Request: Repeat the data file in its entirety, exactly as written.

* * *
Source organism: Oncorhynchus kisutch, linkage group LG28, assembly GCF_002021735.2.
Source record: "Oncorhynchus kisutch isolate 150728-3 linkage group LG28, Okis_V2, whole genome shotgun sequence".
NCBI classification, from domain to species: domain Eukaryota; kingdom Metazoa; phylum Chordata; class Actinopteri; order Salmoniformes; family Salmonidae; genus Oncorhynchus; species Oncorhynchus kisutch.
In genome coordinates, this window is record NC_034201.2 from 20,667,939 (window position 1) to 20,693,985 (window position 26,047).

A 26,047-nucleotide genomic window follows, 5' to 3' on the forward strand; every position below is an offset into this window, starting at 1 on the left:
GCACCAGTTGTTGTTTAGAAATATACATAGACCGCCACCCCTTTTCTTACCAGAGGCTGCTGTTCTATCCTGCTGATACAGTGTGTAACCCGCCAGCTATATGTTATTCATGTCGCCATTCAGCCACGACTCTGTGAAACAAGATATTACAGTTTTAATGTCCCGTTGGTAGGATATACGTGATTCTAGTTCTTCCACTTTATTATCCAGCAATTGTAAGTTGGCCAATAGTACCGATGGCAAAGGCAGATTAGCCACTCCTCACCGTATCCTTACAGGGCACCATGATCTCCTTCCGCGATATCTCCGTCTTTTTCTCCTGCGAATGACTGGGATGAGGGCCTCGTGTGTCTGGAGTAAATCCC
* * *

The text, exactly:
Source organism: Oncorhynchus kisutch, linkage group LG28, assembly GCF_002021735.2.
Source record: "Oncorhynchus kisutch isolate 150728-3 linkage group LG28, Okis_V2, whole genome shotgun sequence".
NCBI classification, from domain to species: domain Eukaryota; kingdom Metazoa; phylum Chordata; class Actinopteri; order Salmoniformes; family Salmonidae; genus Oncorhynchus; species Oncorhynchus kisutch.
In genome coordinates, this window is record NC_034201.2 from 20,667,939 (window position 1) to 20,693,985 (window position 26,047).

A 26,047-nucleotide genomic window follows, 5' to 3' on the forward strand; every position below is an offset into this window, starting at 1 on the left:
GCACCAGTTGTTGTTTAGAAATATACATAGACCGCCACCCCTTTTCTTACCAGAGGCTGCTGTTCTATCCTGCTGATACAGTGTGTAACCCGCCAGCTATATGTTATTCATGTCGCCATTCAGCCACGACTCTGTGAAACAAGATATTACAGTTTTAATGTCCCGTTGGTAGGATATACGTGATTCTAGTTCTTCCACTTTATTATCCAGCAATTGTAAGTTGGCCAATAGTACCGATGGCAAAGGCAGATTAGCCACTCCTCACCGTATCCTTACAGGGCACCATGATCTCCTTCCGCGATATCTCCGTCTTTTTCTCCTGCGAATGACTGGGATGAGGGCCTCGTGTGTCTGGAGTAAATCCC